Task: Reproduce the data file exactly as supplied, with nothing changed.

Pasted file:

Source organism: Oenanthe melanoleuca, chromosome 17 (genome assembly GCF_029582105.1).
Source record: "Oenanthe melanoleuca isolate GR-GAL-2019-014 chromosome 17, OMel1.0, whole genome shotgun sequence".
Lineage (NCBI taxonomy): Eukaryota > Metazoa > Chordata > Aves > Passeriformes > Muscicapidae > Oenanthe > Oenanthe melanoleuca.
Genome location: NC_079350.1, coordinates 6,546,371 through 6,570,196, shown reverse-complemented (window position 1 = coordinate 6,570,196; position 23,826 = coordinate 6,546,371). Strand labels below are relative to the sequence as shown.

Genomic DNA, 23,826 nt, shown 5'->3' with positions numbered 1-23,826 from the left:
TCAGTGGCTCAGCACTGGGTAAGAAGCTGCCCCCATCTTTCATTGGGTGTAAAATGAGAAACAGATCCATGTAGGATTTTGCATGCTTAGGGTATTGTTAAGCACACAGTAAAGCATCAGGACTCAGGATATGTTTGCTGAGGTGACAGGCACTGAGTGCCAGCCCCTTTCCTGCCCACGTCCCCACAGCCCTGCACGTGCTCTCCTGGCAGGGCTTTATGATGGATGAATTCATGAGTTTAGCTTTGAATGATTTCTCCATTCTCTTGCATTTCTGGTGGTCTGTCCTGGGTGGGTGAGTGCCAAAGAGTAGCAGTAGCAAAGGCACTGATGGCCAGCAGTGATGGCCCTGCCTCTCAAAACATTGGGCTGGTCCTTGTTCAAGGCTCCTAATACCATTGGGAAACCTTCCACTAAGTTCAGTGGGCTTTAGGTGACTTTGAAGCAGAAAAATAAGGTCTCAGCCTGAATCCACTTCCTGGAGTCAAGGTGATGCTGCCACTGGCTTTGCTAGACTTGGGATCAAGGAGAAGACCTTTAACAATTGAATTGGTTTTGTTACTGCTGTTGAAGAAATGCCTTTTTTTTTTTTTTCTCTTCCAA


Source organism: Oenanthe melanoleuca, chromosome 17 (genome assembly GCF_029582105.1).
Source record: "Oenanthe melanoleuca isolate GR-GAL-2019-014 chromosome 17, OMel1.0, whole genome shotgun sequence".
Lineage (NCBI taxonomy): Eukaryota > Metazoa > Chordata > Aves > Passeriformes > Muscicapidae > Oenanthe > Oenanthe melanoleuca.
Genome location: NC_079350.1, coordinates 6,546,371 through 6,570,196, shown reverse-complemented (window position 1 = coordinate 6,570,196; position 23,826 = coordinate 6,546,371). Strand labels below are relative to the sequence as shown.

Genomic DNA, 23,826 nt, shown 5'->3' with positions numbered 1-23,826 from the left:
TCAGTGGCTCAGCACTGGGTAAGAAGCTGCCCCCATCTTTCATTGGGTGTAAAATGAGAAACAGATCCATGTAGGATTTTGCATGCTTAGGGTATTGTTAAGCACACAGTAAAGCATCAGGACTCAGGATATGTTTGCTGAGGTGACAGGCACTGAGTGCCAGCCCCTTTCCTGCCCACGTCCCCACAGCCCTGCACGTGCTCTCCTGGCAGGGCTTTATGATGGATGAATTCATGAGTTTAGCTTTGAATGATTTCTCCATTCTCTTGCATTTCTGGTGGTCTGTCCTGGGTGGGTGAGTGCCAAAGAGTAGCAGTAGCAAAGGCACTGATGGCCAGCAGTGATGGCCCTGCCTCTCAAAACATTGGGCTGGTCCTTGTTCAAGGCTCCTAATACCATTGGGAAACCTTCCACTAAGTTCAGTGGGCTTTAGGTGACTTTGAAGCAGAAAAATAAGGTCTCAGCCTGAATCCACTTCCTGGAGTCAAGGTGATGCTGCCACTGGCTTTGCTAGACTTGGGATCAAGGAGAAGACCTTTAACAATTGAATTGGTTTTGTTACTGCTGTTGAAGAAATGCCTTTTTTTTTTTTTTCTCTTCCAA